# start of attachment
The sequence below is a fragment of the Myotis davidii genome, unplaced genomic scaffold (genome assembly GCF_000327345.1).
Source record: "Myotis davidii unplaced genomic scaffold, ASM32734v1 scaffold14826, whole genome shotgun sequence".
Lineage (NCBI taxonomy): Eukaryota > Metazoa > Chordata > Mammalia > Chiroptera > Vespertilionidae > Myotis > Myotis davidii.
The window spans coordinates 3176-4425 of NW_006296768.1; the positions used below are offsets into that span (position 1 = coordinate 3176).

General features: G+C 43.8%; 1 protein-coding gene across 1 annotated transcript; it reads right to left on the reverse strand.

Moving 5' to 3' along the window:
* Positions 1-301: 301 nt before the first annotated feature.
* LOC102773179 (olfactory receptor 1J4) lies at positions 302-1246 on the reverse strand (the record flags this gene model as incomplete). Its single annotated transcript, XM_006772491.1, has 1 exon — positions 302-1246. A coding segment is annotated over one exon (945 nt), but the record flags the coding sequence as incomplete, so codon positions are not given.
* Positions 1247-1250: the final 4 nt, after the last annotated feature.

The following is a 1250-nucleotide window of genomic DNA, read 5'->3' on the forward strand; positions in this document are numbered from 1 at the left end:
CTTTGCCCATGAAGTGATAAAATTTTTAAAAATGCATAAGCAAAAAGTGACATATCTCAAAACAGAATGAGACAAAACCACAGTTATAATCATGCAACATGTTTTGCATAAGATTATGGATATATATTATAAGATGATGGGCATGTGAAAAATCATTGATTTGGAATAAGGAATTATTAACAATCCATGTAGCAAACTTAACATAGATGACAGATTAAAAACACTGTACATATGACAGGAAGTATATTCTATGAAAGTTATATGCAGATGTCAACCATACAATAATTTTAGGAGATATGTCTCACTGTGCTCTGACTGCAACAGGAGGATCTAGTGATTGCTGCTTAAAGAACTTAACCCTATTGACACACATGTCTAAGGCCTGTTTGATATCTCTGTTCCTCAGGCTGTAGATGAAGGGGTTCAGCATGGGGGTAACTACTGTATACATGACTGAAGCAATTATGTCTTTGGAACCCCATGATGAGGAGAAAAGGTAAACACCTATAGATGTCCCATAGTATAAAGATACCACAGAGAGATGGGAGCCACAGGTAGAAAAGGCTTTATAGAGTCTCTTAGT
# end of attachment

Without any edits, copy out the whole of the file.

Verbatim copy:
The sequence below is a fragment of the Myotis davidii genome, unplaced genomic scaffold (genome assembly GCF_000327345.1).
Source record: "Myotis davidii unplaced genomic scaffold, ASM32734v1 scaffold14826, whole genome shotgun sequence".
Lineage (NCBI taxonomy): Eukaryota > Metazoa > Chordata > Mammalia > Chiroptera > Vespertilionidae > Myotis > Myotis davidii.
The window spans coordinates 3176-4425 of NW_006296768.1; the positions used below are offsets into that span (position 1 = coordinate 3176).

General features: G+C 43.8%; 1 protein-coding gene across 1 annotated transcript; it reads right to left on the reverse strand.

Moving 5' to 3' along the window:
* Positions 1-301: 301 nt before the first annotated feature.
* LOC102773179 (olfactory receptor 1J4) lies at positions 302-1246 on the reverse strand (the record flags this gene model as incomplete). Its single annotated transcript, XM_006772491.1, has 1 exon — positions 302-1246. A coding segment is annotated over one exon (945 nt), but the record flags the coding sequence as incomplete, so codon positions are not given.
* Positions 1247-1250: the final 4 nt, after the last annotated feature.

The following is a 1250-nucleotide window of genomic DNA, read 5'->3' on the forward strand; positions in this document are numbered from 1 at the left end:
CTTTGCCCATGAAGTGATAAAATTTTTAAAAATGCATAAGCAAAAAGTGACATATCTCAAAACAGAATGAGACAAAACCACAGTTATAATCATGCAACATGTTTTGCATAAGATTATGGATATATATTATAAGATGATGGGCATGTGAAAAATCATTGATTTGGAATAAGGAATTATTAACAATCCATGTAGCAAACTTAACATAGATGACAGATTAAAAACACTGTACATATGACAGGAAGTATATTCTATGAAAGTTATATGCAGATGTCAACCATACAATAATTTTAGGAGATATGTCTCACTGTGCTCTGACTGCAACAGGAGGATCTAGTGATTGCTGCTTAAAGAACTTAACCCTATTGACACACATGTCTAAGGCCTGTTTGATATCTCTGTTCCTCAGGCTGTAGATGAAGGGGTTCAGCATGGGGGTAACTACTGTATACATGACTGAAGCAATTATGTCTTTGGAACCCCATGATGAGGAGAAAAGGTAAACACCTATAGATGTCCCATAGTATAAAGATACCACAGAGAGATGGGAGCCACAGGTAGAAAAGGCTTTATAGAGTCTCTTAGT